Is it possible to smell NEC coming?
You might think this title is a joke but it is actually quite serious. Volatile organic carbons (VOCs) are what give stool it’s characteristic and often very malodorous scent. These same VOCs though could serve as biomarkers for preemies at risk of NEC. In fact previous research using an artificial nose has suggested as much. In 2015 de Meij TGJ et al published a study looking at VOCs entitled Early detection of necrotizing enterocolitis by fecal volatile organic compounds analysis. They used an electronic nose to try and detect changes in VOCs before the onset of NEC. This study which included a small sample of 13 with NEC compared to 14 without found a different profile of VOCs starting about 2-3 days before diagnosis of NEC. The study was quite small though and may not have made the waves that a larger trial might have.
Along comes the bigger trial
This month the DOVE study was published by Probert C et al “Faecal volatile organic compounds in preterm babies at risk of necrotising enterocolitis: the DOVE study”. The study picks up where this last one left off by looking at a much larger sample of babies. They managed to recruit 1326 babies under the age of 34 weeks of whom 49 developed NEC vs 70 matched controls. Of the 49 with NEC only 32 had sufficient stool samples for analysis since not every infant stooled every day. For the study all babies in these units had each stool sample collected from birth and then frozen until ready for analysis. The samples were then analyzed from 6 days prior to the diagnosis of NEC in the cases vs a day equivalent of 6 days prior in the controls. NEC was defined as stage IIa or greater.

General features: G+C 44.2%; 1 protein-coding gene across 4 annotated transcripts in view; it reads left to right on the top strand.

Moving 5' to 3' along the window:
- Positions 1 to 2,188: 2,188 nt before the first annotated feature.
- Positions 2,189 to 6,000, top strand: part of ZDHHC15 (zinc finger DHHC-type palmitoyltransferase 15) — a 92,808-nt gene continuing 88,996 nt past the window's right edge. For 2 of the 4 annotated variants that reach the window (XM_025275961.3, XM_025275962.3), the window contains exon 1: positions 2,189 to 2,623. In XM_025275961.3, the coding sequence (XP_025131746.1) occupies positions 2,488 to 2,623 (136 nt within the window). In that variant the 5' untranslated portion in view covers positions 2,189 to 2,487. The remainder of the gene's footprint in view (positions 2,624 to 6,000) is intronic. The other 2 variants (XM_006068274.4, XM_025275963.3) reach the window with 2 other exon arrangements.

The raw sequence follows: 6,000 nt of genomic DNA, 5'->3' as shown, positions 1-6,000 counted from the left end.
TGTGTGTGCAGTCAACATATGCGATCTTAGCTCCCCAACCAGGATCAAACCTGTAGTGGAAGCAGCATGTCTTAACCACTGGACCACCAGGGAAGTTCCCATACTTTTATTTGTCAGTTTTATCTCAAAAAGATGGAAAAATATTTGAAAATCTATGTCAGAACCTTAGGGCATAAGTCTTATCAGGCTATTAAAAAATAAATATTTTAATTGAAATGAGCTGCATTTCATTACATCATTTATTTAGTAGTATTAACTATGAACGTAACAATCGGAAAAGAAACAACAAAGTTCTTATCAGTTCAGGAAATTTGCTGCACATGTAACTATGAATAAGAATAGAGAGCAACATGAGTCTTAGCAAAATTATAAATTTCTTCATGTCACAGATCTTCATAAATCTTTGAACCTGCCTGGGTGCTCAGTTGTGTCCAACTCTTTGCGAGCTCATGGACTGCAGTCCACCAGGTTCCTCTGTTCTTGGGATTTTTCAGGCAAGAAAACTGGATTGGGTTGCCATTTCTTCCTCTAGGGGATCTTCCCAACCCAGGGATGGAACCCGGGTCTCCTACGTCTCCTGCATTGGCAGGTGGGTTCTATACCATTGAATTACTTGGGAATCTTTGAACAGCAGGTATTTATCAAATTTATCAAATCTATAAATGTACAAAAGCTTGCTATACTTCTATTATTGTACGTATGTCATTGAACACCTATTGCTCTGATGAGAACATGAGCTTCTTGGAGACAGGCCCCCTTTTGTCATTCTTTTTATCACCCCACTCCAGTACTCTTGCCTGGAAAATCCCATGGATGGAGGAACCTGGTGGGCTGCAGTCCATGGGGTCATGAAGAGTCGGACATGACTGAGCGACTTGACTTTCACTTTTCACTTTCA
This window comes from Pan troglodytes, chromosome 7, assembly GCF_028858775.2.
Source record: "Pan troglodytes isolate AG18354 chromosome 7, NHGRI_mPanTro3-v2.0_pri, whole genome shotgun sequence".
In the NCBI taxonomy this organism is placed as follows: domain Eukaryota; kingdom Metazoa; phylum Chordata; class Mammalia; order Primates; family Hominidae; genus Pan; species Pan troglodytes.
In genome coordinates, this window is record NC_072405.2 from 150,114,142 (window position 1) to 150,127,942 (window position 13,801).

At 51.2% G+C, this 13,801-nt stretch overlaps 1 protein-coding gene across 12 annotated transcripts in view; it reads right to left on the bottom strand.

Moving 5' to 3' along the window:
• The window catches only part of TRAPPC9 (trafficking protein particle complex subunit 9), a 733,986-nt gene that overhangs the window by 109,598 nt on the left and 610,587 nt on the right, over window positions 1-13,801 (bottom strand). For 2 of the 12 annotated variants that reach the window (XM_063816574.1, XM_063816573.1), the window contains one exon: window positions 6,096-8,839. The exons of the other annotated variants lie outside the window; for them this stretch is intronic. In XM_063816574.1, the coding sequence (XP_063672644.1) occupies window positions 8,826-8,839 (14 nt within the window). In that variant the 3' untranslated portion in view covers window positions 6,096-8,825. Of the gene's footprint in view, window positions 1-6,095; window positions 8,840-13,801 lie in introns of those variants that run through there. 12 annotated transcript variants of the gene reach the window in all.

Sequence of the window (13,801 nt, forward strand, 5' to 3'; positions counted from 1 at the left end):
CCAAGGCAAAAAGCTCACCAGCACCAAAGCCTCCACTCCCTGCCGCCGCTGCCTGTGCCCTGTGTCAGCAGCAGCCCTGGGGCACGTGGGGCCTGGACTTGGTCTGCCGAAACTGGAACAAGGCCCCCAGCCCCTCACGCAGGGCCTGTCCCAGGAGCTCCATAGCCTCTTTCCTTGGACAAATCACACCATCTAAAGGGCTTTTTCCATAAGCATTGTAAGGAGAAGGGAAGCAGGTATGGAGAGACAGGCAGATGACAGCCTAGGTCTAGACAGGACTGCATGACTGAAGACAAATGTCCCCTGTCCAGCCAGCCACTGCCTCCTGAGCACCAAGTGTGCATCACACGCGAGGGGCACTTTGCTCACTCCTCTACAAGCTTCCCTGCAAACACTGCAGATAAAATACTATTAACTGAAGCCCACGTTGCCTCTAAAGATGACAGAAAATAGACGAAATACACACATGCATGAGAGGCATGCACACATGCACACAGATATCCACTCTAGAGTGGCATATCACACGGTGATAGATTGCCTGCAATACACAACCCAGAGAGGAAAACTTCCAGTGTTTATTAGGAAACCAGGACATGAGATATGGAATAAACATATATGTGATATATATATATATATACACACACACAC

When looking at overall numbers of VOCs between cases and controls there was no difference (35.8 in cases and controls 36.4). When grouping VOCs into 9 different natural groupings (factors) though, some interesting findings emerged.
The five best VOCs for prediction had the following receiver operator curves. Not dramatic curves but acceptable for a relationship overall with NEC.
Each of these factors were found to be associated with different demographics. For example, factor 1 VOCs were correlated to gestational age. Factor 4 contained six correlated VOCs which are associated with formula milk feeds and age. The risk of NEC increases with the value of factor 4, raising the question of whether an elevated level of this factor could predict NEC. Another curious finding was the presence of VOCs in factors 8 that are protective against NEC. One of the VOCs is known to be produced by bifidobacteria and lactobacillus both of which are also associated with less NEC. It makes some sense then that factor 8 would be negatively correlated with NEC.
The results raise some questions for the future like how would units actually use this information? The lead time before NEC that these VOCs were identified were anywhere from about 3-4 days. Could a unit ready device be ready in the near future with point of care technology? It wouldn’t help to find out from an outside lab several days after NEC what the VOC profile was but if it was at your finger tips that might be helpful. The next issue as I see it is what if anything you can do about it. Is there a guarantee that if three to four days prior to NEC you find these VOCs rising as in factor 4 that you can prevent NEC? It is possible that the cascade towards NEC has already started and it is now unavoidable.
In spite of these questions I find it quite interesting that we would be able to utilize these VOCs in such a way. One never knows if in the future an electronic nose will show up in an NICU near you!